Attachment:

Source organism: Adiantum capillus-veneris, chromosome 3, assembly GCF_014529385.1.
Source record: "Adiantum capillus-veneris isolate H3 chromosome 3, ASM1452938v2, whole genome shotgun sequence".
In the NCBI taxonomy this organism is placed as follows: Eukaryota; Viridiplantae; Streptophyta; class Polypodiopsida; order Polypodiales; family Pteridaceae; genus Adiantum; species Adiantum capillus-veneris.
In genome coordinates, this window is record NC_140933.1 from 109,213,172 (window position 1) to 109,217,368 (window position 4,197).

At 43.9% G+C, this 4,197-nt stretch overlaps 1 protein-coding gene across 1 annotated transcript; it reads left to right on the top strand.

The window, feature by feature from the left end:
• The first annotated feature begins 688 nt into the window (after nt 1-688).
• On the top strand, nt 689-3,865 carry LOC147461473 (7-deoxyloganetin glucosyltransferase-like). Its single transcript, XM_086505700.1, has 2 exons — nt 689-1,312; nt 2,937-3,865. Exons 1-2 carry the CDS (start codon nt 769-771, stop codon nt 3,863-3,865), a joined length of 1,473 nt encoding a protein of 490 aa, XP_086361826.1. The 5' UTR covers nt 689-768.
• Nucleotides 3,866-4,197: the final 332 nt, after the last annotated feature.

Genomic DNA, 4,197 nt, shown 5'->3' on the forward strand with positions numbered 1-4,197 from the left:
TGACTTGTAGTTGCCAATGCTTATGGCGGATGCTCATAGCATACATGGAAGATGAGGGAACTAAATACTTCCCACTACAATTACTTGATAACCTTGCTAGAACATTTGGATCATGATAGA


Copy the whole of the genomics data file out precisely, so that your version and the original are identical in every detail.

Source organism: Adiantum capillus-veneris, chromosome 3, assembly GCF_014529385.1.
Source record: "Adiantum capillus-veneris isolate H3 chromosome 3, ASM1452938v2, whole genome shotgun sequence".
In the NCBI taxonomy this organism is placed as follows: Eukaryota; Viridiplantae; Streptophyta; class Polypodiopsida; order Polypodiales; family Pteridaceae; genus Adiantum; species Adiantum capillus-veneris.
In genome coordinates, this window is record NC_140933.1 from 109,213,172 (window position 1) to 109,217,368 (window position 4,197).

At 43.9% G+C, this 4,197-nt stretch overlaps 1 protein-coding gene across 1 annotated transcript; it reads left to right on the top strand.

The window, feature by feature from the left end:
• The first annotated feature begins 688 nt into the window (after nt 1-688).
• On the top strand, nt 689-3,865 carry LOC147461473 (7-deoxyloganetin glucosyltransferase-like). Its single transcript, XM_086505700.1, has 2 exons — nt 689-1,312; nt 2,937-3,865. Exons 1-2 carry the CDS (start codon nt 769-771, stop codon nt 3,863-3,865), a joined length of 1,473 nt encoding a protein of 490 aa, XP_086361826.1. The 5' UTR covers nt 689-768.
• Nucleotides 3,866-4,197: the final 332 nt, after the last annotated feature.

Genomic DNA, 4,197 nt, shown 5'->3' on the forward strand with positions numbered 1-4,197 from the left:
TGACTTGTAGTTGCCAATGCTTATGGCGGATGCTCATAGCATACATGGAAGATGAGGGAACTAAATACTTCCCACTACAATTACTTGATAACCTTGCTAGAACATTTGGATCATGATAGA